How would the Canadian election have turned out if the terrorist attacks in Paris had happened before the vote? My dentist put that question to me today when, fortunately, he had so many implements in my mouth that speech was impossible. I say “fortunately” because I could not have mustered a response even if my mouth was available. By the time his work was done, my lips were frozen and the moment had passed.
I’ve been wrestling with the question ever since. Watching the televised clip of Justin Trudeau at the G20 summit in Turkey was like looking at a man who’d been gobsmacked. As he reiterated his pledge to bring home Canada’s CF-18s Trudeau seemed somehow smaller than when last I saw him. His speech was hesitant, his composure deflated. Imagine how he must have felt in the midst of the other world leaders. Not just the new boy, but the naive boy, the only one pulling out when the rest were pulling together in common cause.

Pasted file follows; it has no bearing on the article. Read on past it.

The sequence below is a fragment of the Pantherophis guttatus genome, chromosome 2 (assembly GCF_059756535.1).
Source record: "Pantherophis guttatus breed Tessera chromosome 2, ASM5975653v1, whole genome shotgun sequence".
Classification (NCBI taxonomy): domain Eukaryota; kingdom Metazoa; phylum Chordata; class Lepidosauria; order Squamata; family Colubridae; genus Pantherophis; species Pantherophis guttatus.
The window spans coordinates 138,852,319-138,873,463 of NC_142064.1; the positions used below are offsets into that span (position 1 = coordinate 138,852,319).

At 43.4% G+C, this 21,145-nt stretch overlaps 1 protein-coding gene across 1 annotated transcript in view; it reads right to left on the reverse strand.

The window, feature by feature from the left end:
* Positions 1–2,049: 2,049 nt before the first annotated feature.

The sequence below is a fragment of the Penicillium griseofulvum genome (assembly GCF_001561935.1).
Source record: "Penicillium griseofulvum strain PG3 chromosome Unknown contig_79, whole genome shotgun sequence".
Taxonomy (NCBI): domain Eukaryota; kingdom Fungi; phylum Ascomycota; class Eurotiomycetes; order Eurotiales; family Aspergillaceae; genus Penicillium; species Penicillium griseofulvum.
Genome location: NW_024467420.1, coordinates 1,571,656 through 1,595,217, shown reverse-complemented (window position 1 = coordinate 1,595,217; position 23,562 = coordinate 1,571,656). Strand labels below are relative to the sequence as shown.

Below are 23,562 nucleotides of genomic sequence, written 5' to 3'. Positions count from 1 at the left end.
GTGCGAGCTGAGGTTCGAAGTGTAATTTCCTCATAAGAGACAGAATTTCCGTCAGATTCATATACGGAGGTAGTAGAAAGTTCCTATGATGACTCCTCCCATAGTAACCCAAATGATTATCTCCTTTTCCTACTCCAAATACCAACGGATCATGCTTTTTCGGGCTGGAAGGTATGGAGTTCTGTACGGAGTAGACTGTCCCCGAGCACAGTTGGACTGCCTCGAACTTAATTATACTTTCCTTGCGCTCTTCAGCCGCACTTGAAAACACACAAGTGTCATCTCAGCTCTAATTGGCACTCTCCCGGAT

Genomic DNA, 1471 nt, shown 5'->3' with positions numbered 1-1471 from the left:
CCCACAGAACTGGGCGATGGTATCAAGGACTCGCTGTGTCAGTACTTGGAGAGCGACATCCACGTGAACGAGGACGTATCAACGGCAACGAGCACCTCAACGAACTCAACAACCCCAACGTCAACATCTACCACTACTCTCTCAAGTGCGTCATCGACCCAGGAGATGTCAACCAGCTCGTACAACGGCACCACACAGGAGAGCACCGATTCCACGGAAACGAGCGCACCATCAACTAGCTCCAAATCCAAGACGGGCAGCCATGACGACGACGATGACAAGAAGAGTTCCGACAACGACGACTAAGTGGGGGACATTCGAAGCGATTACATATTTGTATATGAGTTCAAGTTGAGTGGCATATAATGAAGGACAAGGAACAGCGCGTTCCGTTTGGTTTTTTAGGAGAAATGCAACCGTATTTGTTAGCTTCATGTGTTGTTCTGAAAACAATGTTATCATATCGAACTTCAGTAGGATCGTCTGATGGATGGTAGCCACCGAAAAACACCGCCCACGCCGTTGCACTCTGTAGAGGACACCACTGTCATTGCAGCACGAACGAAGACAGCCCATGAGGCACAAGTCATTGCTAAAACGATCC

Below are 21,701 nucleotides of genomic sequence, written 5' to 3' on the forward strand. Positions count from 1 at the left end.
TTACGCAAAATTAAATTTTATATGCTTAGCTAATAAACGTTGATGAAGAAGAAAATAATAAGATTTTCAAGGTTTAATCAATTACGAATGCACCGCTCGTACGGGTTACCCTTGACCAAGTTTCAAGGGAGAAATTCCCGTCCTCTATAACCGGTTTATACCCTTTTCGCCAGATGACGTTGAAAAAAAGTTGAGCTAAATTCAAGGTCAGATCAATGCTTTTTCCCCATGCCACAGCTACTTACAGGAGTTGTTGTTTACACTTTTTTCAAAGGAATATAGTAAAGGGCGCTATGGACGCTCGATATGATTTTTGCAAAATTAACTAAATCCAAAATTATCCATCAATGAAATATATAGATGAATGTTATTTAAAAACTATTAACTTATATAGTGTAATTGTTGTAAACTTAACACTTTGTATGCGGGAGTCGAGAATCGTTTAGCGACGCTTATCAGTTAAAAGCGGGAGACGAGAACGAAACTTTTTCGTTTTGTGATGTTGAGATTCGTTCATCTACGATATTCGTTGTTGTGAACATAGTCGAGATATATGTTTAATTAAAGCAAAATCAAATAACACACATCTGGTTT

Was Trudeau right to say that was my pledge, that’s what people voted for? Or should he have followed another pronouncement of John Maynard Keynes, the economist who urged the kind of deficit financing Trudeau embraced to gain his victory? After all, in addition to that famous economic theory, Keynes also said, “When the facts change, I change my mind. What do you do, sir?”
In this case, Trudeau was damned either way. He could not so quickly dump a promise even if keeping it was grievously wrong. When his father, Pierre, defeated Joe Clark and won back the office he’d lost only nine months earlier, he went on stage to the applause of the Chateau Laurier crowd and said with a smile, “Well, welcome to the 1980s.”
Well, welcome to the real world. The honeymoon is over after less than a month of sunny days.